Within hours of a U.S. bankruptcy judge clearing the way for cuts to current and future pension benefits to rid a bankrupt Detroit of its $18 billion liability, the Illinois General Assembly on approved an overhaul of the government worker pension system to remove a $100 billion pension debt in that state...
By Cyril Tuohy
Within hours of a U.S. bankruptcy judge clearing the way for cuts to current and future pension benefits to rid a bankrupt Detroit of its $18 billion liability, the Illinois General Assembly on approved an overhaul of the government worker pension system to remove a $100 billion pension debt in that state.
An even bolder pension reform initiative is just around the corner. In California, mayors in several powerful communities are backing an amendment to the state constitution that would give taxpayers the power to reject what they see as unsustainable fiscal promises made to public-sector unions.
If proponents of the measure can gather the required 807,615 signatures, the initiative would be put before voters on the November 2014 ballot.
“All across the state services are being crowded out,” San Jose Mayor Chuck R. Reed, said in a speech addressing members of a conservative think tank. “Infrastructure is not being paid for. Roads are deteriorating. Libraries, community centers, public safety are all suffering due to skyrocketing pension costs.”
Supporters joining Reed, a Democrat, include Ocean Grove Mayor Bill Kampe, San Bernardino Mayor Pat Morris, Santa Ana Mayor Miguel Pulido and Anaheim Mayor Tom Tait. All are Democrats except for Tait, a Republican.
The constitutional pension reform initiative, however, does not have broader support from powerful California Democratic leaders. Opponents of the measure say the money backing the Reed initiative is coming from powerful, out-of-state right-wing interests.
“Reed won’t say where he’ll get his money from,” writes Steve Maviglio, a political consultant and spokesman for the union-backed Californians for Retirement Security. “But the fingerprints of right-wing and Wall Street money already have stained the measure.”
Amending pension promises of nearly 3 million California public employees is risking all-out war with public sector unions, he also writes.
The Reed initiative would allow a state government employer – the Los Angeles Unified School District, for example – to reduce pension accrual rates and cost of living adjustments, raise the retirement age for payment of pension and benefits, and require employees to pay a larger share of their health care and pension costs.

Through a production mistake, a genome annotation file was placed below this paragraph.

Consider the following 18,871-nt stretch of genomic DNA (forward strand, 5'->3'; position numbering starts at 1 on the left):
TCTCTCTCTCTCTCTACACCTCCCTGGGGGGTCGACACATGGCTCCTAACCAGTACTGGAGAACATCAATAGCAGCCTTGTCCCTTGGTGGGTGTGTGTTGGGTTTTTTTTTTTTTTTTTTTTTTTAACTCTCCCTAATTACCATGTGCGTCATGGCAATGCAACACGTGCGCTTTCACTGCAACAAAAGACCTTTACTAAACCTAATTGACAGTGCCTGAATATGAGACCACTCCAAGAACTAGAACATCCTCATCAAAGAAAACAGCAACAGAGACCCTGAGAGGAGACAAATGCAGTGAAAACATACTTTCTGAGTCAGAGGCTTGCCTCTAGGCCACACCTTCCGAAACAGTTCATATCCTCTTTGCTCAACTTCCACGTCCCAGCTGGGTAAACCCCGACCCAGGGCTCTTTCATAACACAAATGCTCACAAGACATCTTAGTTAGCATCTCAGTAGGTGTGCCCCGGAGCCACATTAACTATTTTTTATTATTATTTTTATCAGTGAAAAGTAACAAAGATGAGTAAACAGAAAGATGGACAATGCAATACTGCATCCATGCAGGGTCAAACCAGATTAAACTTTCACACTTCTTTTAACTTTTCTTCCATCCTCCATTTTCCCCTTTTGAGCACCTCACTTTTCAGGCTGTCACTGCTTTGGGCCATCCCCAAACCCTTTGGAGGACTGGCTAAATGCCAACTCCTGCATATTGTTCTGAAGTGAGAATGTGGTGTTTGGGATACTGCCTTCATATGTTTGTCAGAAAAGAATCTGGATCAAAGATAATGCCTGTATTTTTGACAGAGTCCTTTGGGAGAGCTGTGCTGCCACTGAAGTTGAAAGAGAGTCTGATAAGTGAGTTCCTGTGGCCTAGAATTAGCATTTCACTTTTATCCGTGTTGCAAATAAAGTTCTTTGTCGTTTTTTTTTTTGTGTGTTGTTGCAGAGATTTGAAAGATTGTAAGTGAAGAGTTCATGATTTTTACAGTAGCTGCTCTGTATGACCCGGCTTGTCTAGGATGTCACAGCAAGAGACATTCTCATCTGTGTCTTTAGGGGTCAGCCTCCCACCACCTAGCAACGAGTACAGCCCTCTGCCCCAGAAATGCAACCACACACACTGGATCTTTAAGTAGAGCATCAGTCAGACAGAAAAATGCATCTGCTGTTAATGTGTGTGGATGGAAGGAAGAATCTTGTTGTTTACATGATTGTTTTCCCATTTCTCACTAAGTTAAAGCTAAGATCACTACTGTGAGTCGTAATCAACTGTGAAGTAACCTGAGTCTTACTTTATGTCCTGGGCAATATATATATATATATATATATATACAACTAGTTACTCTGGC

Unions respond that “pension reform” is a false alarm, drummed up by right-wing politics to further weaken public employees.
California pension plans are under control of the multibillion-dollar pension fund known as California Pension Employees’ Retirement System (CalPERS), which has done a fair job of keeping funded ratios within acceptable margins.
Morningstar data show the funded ratio of California state pension plans last year amounting to 76 percent. Funded ratios above 80 percent are considered good, while ratios above 70 percent are considered fair.
But with a total unfunded liability of $131.4 billion last year, the Golden State had a per capita unfunded liability of $3,587 for every California resident, according to Morningstar’s “The State of State Pension Plans 2013.”
By contrast, Illinois had a funded ratio of only 40.4 percent, and an unfunded liability of as much as $94.5 billion. Its per capita unfunded liability last year came to $7,429 per Illinois resident, according to Morningstar’s figures.
The 2014 California ballot initiative sponsored by Reed comes on the heels of three cities winning Chapter 9 bankruptcy protection: San Bernardino, Vallejo and Stockton. (A fourth municipality, the resort of Mammoth Lakes, settled a $43 million real estate development lawsuit that forced it to seek protection from creditors.)
In each case, creditors are doing battle with current and future municipal retirees who are fighting for benefits they were promised, and pension issues fare high on the agenda in the San Bernardino and Stockton bankruptcies in particular.
San Bernardino was so broke that last year it suspended pension payments to CalPERS before resuming them again this year even as CalPERS made the case that San Bernardino didn’t qualify as a bankruptcy because city leaders ignored dire warnings for so long, according to Liz Farmer, writing on Governing.com.
Stockton’s Chapter 9 bankruptcy is under challenge by its bond insurer Assured Guaranty, which claimed the city failed to explore its options when it didn’t bother to renegotiate the pension debt with CalPERS, Farmer writes.
In the end, what was guaranteed to municipal employees in San Bernardino, Stockton and Vallejo under California law may not matter now that U.S. Bankruptcy Judge Steven Rhodes has ruled in the Detroit case that the federal bankruptcy code trumps contractual obligations guaranteed by Michigan pension laws or even the Michigan constitution.
In other words, under federal bankruptcy protection, cuts to pension benefits and all other contractual obligations are on the table. That is precisely what proponents of California’s 2014 ballot proposal say needs to be done if their state is going to keep its financial promises.
Cyril Tuohy is a writer based in Pennsylvania. He has covered the financial services industry for more than 15 years. Cyril may be reached at firstname.lastname@example.org.
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